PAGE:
The Lawyer Global Litigation Top 50 report is the only ranking of international law firms by litigation and arbitration revenue and is essential reading for anyone seeking to benchmark their litigation and dispute resolution practices...
This year, The Lawyer’s annual ranking of the largest UK law firms by turnover is available as an interactive, digital benchmarking tool. For the first time this will allow you to manipulate each data set against the metrics of your choice.
Barristers at Brick Court Chambers were pitted against each other as Transport for London (TfL) secured an injunction against taxi firm Addison Lee to stop its drivers using bus lanes.
The set’s Martin Chamberlain and Sarah Love were instructed by TfL in-house lawyer Jane Hart to go head-to-head with Mare Demetriou QC from the same set. The latter was instructed by Julian Maitland-Walker, a partner at Maitland Walker, on behalf of Addison Lee, its founder and chairman John Griffin and subsidiary Eventech.
In the High Court Mr Justice Eder awarded TfL an injunction that prevents Addison Lee from instructing the drivers of its 3,500 private hire fleet - the largest in Europe - to use bus lanes.
The legal dispute came on the back of a notice sent out to Addison Lee drivers by Griffin and put on its website claiming that bus lane regulations were illegal.
Griffin claimed the regulations allowing black cabs to use bus lanes but not private hire taxis was discriminatory and undermined competition between rival services.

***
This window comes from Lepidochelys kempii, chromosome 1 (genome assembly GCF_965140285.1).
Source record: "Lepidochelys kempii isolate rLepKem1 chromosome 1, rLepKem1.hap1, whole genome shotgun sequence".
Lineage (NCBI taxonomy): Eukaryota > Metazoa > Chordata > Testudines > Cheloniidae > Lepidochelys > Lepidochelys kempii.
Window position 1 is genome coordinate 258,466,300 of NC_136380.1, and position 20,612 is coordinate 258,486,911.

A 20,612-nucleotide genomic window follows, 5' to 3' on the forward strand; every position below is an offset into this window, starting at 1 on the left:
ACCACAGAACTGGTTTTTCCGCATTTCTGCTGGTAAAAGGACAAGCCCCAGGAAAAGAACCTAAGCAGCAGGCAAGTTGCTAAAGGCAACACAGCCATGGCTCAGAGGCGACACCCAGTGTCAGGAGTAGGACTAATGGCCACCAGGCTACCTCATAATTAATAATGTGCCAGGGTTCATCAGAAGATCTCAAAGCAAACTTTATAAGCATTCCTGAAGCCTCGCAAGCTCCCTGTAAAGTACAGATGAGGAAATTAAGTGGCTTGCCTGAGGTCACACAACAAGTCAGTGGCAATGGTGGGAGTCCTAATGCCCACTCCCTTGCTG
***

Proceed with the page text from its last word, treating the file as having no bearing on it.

The notice also offered to pay all drivers’ fines if they were caught using the bus lanes.
However, the injunction today ordered Addison Lee to remove the statement from its website and the High Court ruled the indemnity was void and unenforceable.
The court heard that out of 75 recent bus lane contraventions, 60 were Addison Lee vehicles and showed an upwards trend since the notice was issued by Griffin on 14 April.
The proceedings were part of a wider dispute on the use of bus lanes in London and Eder J ordered an expedited hearing for the judicial review, which started last year and has yet to be determined.
Leon Daniels, TfL’s managing director of surface transport, said: “Today’s judgment prevents Addison Lee from instructing or encouraging its drivers to drive in bus lanes in London. The court felt compelled to grant an injunction because of the substantial risk of Addison Lee taking action that could result in the law being broken.
“Bus lanes enable buses to move around the capital efficiently carrying more than 6m passengers a day. We maintain that allowing tens of thousands of private hire vehicles to drive in bus lanes would impact on the reliability of our bus services, and risks inconveniencing our customers.”
The interim injunction will remain in place until judicial review proceedings on the issues of private hire in bus lanes conclude.